Internet Marketing, Social Media,
How to Create a Viral Launch Page
December 3, 2014
What does it take to achieve virality? To create a storm of conversations that keeps the right people coming back for more? Do we have what it takes to go “viral”?
It’s a list of questions that possibly every marketer has on their minds in the digital marketing world. And with all the random internet sensations and celebrities (remember the Target guy?) that mushroom out of the woodwork, you’d think the answer would be within grasp.
But it’s not. And achieving overnight success takes a lot of hard work, planning and deep thinking.
Back to the Basics
I’ll get right to it. What are your goals for building virality? With launch pages, the primary objective is usually user acquisition. Sometimes new user acquisition feels like a shot in the dark – a brand new audience meets a brand new product and nobody knows how the relationship is going to work just yet.
It’s a lot like a blind date. And unless you’ve been able to create buyer personas before launching your product, you’re going to be hard pressed for pre-launch data in this über hyper actively social and amorphous world of ours.
But I’ll admit – it’s kinda cool to know something you’ve created was able to reach a few million people in a short span of time. And if that’s what you want, that’s perfectly fine too.
But once again, it’s going to take some thought and planning and being able to bring the right elements together.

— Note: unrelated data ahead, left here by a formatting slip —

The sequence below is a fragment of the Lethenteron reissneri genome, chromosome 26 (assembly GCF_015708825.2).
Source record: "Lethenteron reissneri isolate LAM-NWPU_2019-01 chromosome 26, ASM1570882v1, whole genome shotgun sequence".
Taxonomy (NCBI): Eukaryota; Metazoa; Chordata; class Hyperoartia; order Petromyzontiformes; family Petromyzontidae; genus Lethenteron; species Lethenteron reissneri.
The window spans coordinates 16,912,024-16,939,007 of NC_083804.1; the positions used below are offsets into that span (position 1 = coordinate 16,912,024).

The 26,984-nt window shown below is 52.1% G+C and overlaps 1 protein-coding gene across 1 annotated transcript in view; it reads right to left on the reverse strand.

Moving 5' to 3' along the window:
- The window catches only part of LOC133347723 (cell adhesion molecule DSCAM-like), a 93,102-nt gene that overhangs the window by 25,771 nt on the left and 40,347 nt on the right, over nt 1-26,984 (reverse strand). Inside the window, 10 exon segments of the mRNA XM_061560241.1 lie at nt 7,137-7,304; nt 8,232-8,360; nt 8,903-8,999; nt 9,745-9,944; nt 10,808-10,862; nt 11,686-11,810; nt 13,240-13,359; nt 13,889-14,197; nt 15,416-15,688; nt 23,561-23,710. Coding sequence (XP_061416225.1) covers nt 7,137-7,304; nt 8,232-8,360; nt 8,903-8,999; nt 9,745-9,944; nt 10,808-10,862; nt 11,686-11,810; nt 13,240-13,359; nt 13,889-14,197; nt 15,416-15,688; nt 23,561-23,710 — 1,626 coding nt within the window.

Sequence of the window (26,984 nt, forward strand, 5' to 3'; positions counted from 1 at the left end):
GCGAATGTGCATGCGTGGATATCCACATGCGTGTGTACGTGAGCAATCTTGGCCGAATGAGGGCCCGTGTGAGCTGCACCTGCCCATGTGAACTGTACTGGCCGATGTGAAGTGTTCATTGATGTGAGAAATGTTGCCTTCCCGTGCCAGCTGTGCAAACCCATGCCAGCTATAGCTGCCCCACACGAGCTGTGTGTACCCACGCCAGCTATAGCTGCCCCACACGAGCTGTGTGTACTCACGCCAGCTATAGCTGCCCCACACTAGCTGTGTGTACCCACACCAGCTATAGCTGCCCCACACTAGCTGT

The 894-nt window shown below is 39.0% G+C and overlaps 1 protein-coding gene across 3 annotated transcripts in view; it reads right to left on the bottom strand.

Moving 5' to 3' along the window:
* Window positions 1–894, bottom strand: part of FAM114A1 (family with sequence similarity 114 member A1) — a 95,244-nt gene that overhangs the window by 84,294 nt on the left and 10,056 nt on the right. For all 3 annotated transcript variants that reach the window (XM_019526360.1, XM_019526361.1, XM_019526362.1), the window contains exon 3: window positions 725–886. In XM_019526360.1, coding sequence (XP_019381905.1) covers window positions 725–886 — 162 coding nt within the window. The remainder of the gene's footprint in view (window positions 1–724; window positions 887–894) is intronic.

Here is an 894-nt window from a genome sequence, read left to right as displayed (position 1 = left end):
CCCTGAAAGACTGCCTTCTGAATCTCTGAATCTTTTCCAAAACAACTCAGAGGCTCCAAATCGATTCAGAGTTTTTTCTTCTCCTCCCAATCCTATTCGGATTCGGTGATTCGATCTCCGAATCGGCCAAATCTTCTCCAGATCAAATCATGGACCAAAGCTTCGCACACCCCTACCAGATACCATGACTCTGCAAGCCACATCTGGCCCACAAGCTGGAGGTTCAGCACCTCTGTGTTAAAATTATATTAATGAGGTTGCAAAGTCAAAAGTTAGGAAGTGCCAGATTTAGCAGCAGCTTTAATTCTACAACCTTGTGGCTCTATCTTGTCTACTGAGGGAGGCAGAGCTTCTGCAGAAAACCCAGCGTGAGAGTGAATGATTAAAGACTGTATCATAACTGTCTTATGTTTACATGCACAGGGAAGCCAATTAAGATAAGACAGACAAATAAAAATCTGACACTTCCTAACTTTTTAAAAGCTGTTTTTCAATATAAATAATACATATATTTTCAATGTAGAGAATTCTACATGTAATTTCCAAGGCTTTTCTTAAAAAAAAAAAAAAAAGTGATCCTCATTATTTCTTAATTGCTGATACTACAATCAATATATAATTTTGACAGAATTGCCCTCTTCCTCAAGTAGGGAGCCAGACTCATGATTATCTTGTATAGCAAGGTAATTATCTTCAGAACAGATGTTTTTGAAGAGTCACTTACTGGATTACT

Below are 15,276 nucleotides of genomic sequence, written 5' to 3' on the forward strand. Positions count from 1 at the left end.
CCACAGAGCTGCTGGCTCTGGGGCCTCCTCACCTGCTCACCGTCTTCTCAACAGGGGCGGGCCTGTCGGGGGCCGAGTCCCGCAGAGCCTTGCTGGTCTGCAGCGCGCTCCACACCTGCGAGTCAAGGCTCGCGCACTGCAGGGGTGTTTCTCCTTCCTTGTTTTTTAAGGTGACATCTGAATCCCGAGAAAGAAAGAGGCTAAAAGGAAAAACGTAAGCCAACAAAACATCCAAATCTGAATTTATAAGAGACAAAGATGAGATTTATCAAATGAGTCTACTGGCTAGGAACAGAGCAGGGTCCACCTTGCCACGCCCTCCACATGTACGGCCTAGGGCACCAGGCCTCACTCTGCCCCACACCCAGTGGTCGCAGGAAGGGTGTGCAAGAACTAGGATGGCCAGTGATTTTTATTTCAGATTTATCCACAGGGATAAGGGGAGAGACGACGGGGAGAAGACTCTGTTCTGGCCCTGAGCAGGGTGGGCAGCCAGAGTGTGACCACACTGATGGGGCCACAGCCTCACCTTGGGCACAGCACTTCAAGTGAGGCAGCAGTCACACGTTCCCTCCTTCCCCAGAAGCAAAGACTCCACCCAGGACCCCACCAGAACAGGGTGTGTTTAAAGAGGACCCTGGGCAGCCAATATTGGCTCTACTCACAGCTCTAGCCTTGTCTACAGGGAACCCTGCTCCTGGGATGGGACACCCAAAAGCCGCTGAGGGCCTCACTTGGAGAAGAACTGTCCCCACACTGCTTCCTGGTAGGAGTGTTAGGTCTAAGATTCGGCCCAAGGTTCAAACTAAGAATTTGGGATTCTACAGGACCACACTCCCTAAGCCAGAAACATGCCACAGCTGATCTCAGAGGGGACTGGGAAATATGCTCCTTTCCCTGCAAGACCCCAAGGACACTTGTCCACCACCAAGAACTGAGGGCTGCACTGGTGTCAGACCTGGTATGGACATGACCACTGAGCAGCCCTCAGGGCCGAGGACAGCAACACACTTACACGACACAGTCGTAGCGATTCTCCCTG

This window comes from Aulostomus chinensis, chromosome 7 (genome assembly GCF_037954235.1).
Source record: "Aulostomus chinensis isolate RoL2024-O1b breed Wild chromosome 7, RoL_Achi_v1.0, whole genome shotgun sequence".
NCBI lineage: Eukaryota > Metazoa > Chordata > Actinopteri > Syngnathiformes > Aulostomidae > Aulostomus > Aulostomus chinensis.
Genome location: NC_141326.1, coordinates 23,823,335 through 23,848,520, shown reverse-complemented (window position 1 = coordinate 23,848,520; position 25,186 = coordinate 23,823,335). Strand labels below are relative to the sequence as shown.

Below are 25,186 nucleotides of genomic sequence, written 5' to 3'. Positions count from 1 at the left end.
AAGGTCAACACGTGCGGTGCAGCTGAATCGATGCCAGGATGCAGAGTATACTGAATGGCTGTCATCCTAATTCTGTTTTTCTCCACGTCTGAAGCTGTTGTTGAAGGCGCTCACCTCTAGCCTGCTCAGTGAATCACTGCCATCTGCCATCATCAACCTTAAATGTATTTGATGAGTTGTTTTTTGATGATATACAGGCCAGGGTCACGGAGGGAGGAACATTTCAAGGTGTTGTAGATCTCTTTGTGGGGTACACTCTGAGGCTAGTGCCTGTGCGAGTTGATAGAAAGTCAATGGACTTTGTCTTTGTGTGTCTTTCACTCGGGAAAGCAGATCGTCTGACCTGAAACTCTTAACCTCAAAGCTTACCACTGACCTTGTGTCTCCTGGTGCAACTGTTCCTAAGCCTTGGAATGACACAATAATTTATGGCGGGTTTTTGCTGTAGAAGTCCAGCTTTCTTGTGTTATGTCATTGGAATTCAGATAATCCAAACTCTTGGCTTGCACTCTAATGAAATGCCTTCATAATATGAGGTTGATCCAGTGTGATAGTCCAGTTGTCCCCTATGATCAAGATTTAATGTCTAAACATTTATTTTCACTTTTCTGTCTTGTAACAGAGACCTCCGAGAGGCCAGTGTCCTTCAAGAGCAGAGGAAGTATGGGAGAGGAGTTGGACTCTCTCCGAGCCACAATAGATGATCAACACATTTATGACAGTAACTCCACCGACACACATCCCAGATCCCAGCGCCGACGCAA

See more : How To Ensure That Your Content Will Go Viral
The Ingredients for Virality
How do you do it? There are several factors that need to fall into place, but a good amount of preparedness and how well you’re networked certainly help with gaining some traction.
Timeliness is another huge factor.
Oreo won the marketing Super Bowl in 2014 because of their ridiculously prompt response to the blackout during the game.
However, the example above is about viral content.
Creating viral launch pages is slightly different (and more involved!). The recipe for viral launches begins with developing an understanding of human nature; because, let’s not forget that we’re dealing with real people here, and real people have a few common traits running between them.
And on top of that list of traits is greed. Think about it – who can resist a great deal that actually proves to be useful after the sign up? I don’t have exact numbers, but the answer to that very rhetorical question is “too few people.”
People also like to feel special; they like to feel exclusive; they want to know their voice and opinion matters, and if you truly care about user experience and product quality, you’ll find yourself hemming and hawing to deliver exactly what they want, when they want it.
And if you can give them something to look forward to (packaged nicely, of course) then you’re looking at generating a worthy buzz very quickly.
The Road to Virality
1. Innovative Details:As marketers, we can’t stop innovating. Among the many reasons social networks like Facebook, Twitter, Pinterest and Instagram have taken off, one of them is how simple and innovative their sites are. People want to share and people want other people to know about what they’ve shared. It’s what we do as, well, people.For example, Forkly, a site that makes it “ridiculously easy to match taste buds with the food and restaurants around you” asked people to sign up for notifications if they wanted site-trial invites. And then they granted early access to people who referred 3 friends or more.